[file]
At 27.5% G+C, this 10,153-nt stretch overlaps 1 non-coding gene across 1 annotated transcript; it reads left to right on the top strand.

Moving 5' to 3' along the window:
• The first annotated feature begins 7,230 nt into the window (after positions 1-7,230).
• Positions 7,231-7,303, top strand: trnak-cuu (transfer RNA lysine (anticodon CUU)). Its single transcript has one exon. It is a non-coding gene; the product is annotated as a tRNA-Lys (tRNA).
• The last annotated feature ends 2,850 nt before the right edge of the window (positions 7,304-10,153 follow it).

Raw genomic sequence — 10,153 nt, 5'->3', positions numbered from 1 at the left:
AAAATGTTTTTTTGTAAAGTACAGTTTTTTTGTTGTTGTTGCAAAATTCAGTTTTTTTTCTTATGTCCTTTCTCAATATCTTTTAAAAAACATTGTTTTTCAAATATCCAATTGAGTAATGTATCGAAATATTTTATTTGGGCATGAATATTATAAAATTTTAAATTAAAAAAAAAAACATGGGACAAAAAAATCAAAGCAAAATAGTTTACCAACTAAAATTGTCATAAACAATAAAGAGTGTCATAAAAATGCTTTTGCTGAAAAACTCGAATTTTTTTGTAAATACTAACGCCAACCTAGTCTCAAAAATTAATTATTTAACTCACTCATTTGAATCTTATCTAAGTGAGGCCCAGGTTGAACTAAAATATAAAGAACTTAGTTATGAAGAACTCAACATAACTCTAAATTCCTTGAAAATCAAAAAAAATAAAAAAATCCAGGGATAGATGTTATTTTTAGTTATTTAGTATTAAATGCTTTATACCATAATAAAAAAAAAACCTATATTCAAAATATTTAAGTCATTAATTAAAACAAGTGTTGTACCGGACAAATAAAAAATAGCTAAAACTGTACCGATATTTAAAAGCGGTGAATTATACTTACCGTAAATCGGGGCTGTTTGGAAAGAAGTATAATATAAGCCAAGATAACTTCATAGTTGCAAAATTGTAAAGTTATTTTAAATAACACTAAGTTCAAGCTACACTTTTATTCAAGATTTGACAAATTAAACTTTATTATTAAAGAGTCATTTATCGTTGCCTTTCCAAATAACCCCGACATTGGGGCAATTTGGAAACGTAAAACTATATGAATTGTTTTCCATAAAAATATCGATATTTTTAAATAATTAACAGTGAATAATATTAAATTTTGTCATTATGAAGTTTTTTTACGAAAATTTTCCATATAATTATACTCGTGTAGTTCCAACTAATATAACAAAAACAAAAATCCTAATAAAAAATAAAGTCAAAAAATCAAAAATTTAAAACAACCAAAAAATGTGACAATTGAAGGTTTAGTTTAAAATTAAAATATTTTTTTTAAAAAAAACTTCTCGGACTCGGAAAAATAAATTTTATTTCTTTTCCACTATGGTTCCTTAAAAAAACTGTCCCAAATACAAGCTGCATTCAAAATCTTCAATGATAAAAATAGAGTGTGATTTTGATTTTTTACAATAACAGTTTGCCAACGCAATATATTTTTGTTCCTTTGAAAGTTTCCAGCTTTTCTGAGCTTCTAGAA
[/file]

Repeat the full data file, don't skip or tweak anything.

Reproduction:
At 27.5% G+C, this 10,153-nt stretch overlaps 1 non-coding gene across 1 annotated transcript; it reads left to right on the top strand.

Moving 5' to 3' along the window:
• The first annotated feature begins 7,230 nt into the window (after positions 1-7,230).
• Positions 7,231-7,303, top strand: trnak-cuu (transfer RNA lysine (anticodon CUU)). Its single transcript has one exon. It is a non-coding gene; the product is annotated as a tRNA-Lys (tRNA).
• The last annotated feature ends 2,850 nt before the right edge of the window (positions 7,304-10,153 follow it).

Raw genomic sequence — 10,153 nt, 5'->3', positions numbered from 1 at the left:
AAAATGTTTTTTTGTAAAGTACAGTTTTTTTGTTGTTGTTGCAAAATTCAGTTTTTTTTCTTATGTCCTTTCTCAATATCTTTTAAAAAACATTGTTTTTCAAATATCCAATTGAGTAATGTATCGAAATATTTTATTTGGGCATGAATATTATAAAATTTTAAATTAAAAAAAAAAACATGGGACAAAAAAATCAAAGCAAAATAGTTTACCAACTAAAATTGTCATAAACAATAAAGAGTGTCATAAAAATGCTTTTGCTGAAAAACTCGAATTTTTTTGTAAATACTAACGCCAACCTAGTCTCAAAAATTAATTATTTAACTCACTCATTTGAATCTTATCTAAGTGAGGCCCAGGTTGAACTAAAATATAAAGAACTTAGTTATGAAGAACTCAACATAACTCTAAATTCCTTGAAAATCAAAAAAAATAAAAAAATCCAGGGATAGATGTTATTTTTAGTTATTTAGTATTAAATGCTTTATACCATAATAAAAAAAAAACCTATATTCAAAATATTTAAGTCATTAATTAAAACAAGTGTTGTACCGGACAAATAAAAAATAGCTAAAACTGTACCGATATTTAAAAGCGGTGAATTATACTTACCGTAAATCGGGGCTGTTTGGAAAGAAGTATAATATAAGCCAAGATAACTTCATAGTTGCAAAATTGTAAAGTTATTTTAAATAACACTAAGTTCAAGCTACACTTTTATTCAAGATTTGACAAATTAAACTTTATTATTAAAGAGTCATTTATCGTTGCCTTTCCAAATAACCCCGACATTGGGGCAATTTGGAAACGTAAAACTATATGAATTGTTTTCCATAAAAATATCGATATTTTTAAATAATTAACAGTGAATAATATTAAATTTTGTCATTATGAAGTTTTTTTACGAAAATTTTCCATATAATTATACTCGTGTAGTTCCAACTAATATAACAAAAACAAAAATCCTAATAAAAAATAAAGTCAAAAAATCAAAAATTTAAAACAACCAAAAAATGTGACAATTGAAGGTTTAGTTTAAAATTAAAATATTTTTTTTAAAAAAAACTTCTCGGACTCGGAAAAATAAATTTTATTTCTTTTCCACTATGGTTCCTTAAAAAAACTGTCCCAAATACAAGCTGCATTCAAAATCTTCAATGATAAAAATAGAGTGTGATTTTGATTTTTTACAATAACAGTTTGCCAACGCAATATATTTTTGTTCCTTTGAAAGTTTCCAGCTTTTCTGAGCTTCTAGAA